What once seemed a highly unlikely call on euro-sterling is gaining momentum, with two of the world’s leading banks predicting that Europe’s shared currency will attain and even go beyond parity with the pound for the first time.
Morgan Stanley sees the pair at 1.02 by the end of March, which represents a 12 percent gain for the euro from current levels, while HSBC Holdings Plc is sticking to its forecast that the euro will trade one-for-one against the pound by year-end. Standard Bank strategist Steve Barrow said “it’s not a huge leap of faith to suggest we could get up to the parity area.” It would be “foolhardy” to rule out the prospect of the euro reaching the one-pound mark, according to Rabobank International’s senior currency analyst Jane Foley.
The euro has surged more than 6 percent against the pound this year amid speculation that the European Central Bank will announce a tapering of bond purchases by autumn. By contrast, the pound is being held down by uncertainty surrounding Brexit negotiations.
“In euro-sterling we’ve had a very strong conviction and it’s one of the biggest forecasts I ever remember making on a major currency,” David Bloom, HSBC’s London-based global head of currency strategy said in an interview last week. That’s “a 20 percent move and that’s quite something. It’s very unusual that we make such, what was at that time, an outrageous forecast” but “we are roughly half way there and we believe in it,” he said.
Bloom first made his parity call a year ago, when the euro was around 83 pence. HSBC predicts the euro and the pound ending this year at $1.20, which are both “strong views,” he said.
Euro-sterling was at 0.9084 as of 3:07 p.m. in London, having reached 0.9119 on Aug. 11, its strongest level since October. The pair reached a record 0.9803 in December 2008.
Since France elected pro-European leader Emmanuel Macron in May, risks of the currency bloc fragmenting have diminished. In addition, euro-region economic data are showing signs of improvement. In contrast, Brexit negotiations are far from clear and that’s weighing on the pound. That’s the main concern for Standard Bank’s Barrow.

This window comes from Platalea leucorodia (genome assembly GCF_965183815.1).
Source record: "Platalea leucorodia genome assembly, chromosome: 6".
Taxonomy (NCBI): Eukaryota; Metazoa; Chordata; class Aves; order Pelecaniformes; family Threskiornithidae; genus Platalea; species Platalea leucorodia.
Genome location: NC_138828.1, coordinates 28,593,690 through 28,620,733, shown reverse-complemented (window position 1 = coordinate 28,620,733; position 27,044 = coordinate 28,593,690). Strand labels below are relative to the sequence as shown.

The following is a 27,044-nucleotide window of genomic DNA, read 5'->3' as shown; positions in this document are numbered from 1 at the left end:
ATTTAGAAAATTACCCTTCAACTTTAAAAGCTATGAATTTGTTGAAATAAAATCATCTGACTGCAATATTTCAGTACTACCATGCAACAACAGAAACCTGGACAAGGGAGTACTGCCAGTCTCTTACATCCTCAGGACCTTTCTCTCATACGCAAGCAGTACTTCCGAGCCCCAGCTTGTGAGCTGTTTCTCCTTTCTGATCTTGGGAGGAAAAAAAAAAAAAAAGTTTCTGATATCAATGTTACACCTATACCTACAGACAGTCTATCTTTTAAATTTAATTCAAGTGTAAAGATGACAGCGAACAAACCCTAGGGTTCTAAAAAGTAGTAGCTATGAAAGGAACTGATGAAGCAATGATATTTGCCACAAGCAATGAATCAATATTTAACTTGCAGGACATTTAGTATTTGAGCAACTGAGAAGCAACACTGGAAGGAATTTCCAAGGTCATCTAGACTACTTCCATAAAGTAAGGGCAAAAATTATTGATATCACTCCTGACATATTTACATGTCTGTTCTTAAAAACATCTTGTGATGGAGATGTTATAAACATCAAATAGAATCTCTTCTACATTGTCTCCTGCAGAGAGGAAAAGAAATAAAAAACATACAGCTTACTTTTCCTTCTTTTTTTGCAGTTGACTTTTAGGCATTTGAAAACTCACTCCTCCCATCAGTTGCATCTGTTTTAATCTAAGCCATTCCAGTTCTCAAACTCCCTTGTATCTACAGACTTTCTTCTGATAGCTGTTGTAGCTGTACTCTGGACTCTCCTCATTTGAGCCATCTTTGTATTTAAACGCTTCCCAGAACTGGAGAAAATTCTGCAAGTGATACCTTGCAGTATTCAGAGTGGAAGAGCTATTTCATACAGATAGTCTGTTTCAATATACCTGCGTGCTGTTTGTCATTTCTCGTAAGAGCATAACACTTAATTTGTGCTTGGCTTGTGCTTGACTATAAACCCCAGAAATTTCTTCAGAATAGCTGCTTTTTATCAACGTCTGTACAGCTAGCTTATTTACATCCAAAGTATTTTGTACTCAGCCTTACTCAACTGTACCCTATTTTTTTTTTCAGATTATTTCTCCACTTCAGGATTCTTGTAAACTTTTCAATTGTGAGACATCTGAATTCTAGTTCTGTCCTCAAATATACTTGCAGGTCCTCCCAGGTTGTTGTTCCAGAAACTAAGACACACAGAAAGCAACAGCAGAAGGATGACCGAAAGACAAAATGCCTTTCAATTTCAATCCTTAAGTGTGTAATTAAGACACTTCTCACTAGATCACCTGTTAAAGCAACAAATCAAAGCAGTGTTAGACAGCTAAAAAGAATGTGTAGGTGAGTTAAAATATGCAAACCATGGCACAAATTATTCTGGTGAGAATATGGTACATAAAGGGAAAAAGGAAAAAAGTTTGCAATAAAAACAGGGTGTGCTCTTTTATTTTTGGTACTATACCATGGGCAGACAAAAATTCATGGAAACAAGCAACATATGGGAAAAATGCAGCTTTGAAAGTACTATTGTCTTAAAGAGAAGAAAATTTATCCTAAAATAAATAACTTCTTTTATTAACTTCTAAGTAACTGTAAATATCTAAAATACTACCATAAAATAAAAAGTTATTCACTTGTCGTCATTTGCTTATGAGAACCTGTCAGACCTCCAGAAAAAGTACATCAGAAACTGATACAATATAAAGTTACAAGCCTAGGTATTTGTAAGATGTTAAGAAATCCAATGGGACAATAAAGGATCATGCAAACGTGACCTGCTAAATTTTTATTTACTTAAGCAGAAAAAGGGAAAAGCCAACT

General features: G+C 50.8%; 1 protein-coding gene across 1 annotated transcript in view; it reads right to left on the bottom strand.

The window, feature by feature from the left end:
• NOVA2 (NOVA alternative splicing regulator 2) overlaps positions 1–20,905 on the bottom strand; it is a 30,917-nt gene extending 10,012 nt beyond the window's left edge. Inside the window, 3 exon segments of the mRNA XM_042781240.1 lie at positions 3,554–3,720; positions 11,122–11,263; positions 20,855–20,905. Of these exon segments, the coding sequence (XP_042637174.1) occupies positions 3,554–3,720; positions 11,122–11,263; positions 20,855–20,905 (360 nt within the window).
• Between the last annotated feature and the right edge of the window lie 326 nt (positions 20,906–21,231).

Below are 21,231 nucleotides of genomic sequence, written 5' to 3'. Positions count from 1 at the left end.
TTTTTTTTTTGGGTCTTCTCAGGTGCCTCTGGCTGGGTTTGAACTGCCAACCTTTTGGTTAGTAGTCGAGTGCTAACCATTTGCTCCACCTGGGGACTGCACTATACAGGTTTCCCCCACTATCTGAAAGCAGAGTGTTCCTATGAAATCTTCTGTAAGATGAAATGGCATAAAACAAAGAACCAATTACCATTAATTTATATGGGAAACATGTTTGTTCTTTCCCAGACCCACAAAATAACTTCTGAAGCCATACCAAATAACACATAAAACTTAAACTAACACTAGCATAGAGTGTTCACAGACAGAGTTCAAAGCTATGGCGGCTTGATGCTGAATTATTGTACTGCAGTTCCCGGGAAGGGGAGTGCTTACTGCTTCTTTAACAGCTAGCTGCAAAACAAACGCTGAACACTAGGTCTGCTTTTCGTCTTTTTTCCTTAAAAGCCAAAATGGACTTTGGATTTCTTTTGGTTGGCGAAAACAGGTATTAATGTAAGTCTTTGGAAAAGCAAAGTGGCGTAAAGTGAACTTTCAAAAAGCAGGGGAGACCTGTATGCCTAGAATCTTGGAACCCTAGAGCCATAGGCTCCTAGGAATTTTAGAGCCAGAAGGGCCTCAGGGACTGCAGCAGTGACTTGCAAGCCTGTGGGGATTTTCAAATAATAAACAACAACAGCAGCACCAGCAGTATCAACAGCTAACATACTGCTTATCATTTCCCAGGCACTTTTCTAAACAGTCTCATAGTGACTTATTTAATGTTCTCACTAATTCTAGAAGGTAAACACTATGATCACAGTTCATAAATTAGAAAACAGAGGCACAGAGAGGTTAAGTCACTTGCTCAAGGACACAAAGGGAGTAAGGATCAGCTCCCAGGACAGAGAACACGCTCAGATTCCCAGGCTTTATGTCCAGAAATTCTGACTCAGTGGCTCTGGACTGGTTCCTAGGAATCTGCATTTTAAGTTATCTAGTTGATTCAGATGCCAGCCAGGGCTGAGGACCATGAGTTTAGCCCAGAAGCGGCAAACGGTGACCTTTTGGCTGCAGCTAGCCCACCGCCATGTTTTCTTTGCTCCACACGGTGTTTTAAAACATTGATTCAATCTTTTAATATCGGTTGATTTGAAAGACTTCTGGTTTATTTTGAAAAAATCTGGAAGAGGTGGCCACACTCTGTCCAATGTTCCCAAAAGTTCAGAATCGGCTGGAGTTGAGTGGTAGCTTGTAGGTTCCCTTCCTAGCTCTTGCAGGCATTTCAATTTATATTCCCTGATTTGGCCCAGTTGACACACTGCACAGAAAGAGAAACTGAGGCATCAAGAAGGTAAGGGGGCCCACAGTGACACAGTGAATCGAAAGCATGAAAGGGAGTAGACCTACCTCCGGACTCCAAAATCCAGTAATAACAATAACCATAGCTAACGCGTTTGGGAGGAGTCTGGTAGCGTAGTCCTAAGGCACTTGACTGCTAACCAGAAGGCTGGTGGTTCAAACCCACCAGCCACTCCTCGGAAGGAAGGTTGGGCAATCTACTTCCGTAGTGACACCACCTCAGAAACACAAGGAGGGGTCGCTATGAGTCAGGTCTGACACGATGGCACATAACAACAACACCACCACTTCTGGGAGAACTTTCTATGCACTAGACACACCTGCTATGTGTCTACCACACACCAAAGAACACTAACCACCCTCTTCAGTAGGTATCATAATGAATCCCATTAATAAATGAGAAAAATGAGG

It all “depends a lot of how the Brexit negotiations go,” he said. “On euro-sterling previously we thought the 90-92 area might be the peak, but obviously now I no longer do.”
While Morgan Stanley’s parity call is partly due to a bullish-euro outlook, the U.K. currency is “likely to weaken in its own right, driven by weak economic performance, low real yields and increasing political risks,” Hans Redeker, head of foreign-exchange strategy, wrote in a client note dated Aug. 10.
Still, the number of analysts calling for parity in the pair is relatively small. Of the 62 participants in a Bloomberg currency survey, only HSBC and Morgan Stanley see the pair at or above 1.00 by mid-2018.
For ING Groep NV’s Viraj Patel, the recent move higher in the euro versus the pound is more of an “overshoot, rather than a broader trend toward parity.”
There are risks that “over-exuberant EUR markets are front-running ECB QE tapering, as well as fading cliff-edge Brexit risks, limit the scope to which EUR/GBP can move materially beyond 0.90,” he wrote in a client note last week. “Domestic and geopolitical uncertainties may see us trade in the 0.9000-0.9150 range in the near term, with greater risks of a downside breakout.”
Sterling is “a different animal to most currencies,” as politics overshadows and complicates predicting it, according to HSBC’s Bloom. But when it comes to parity, “we are not a million miles away, so I am still in it.”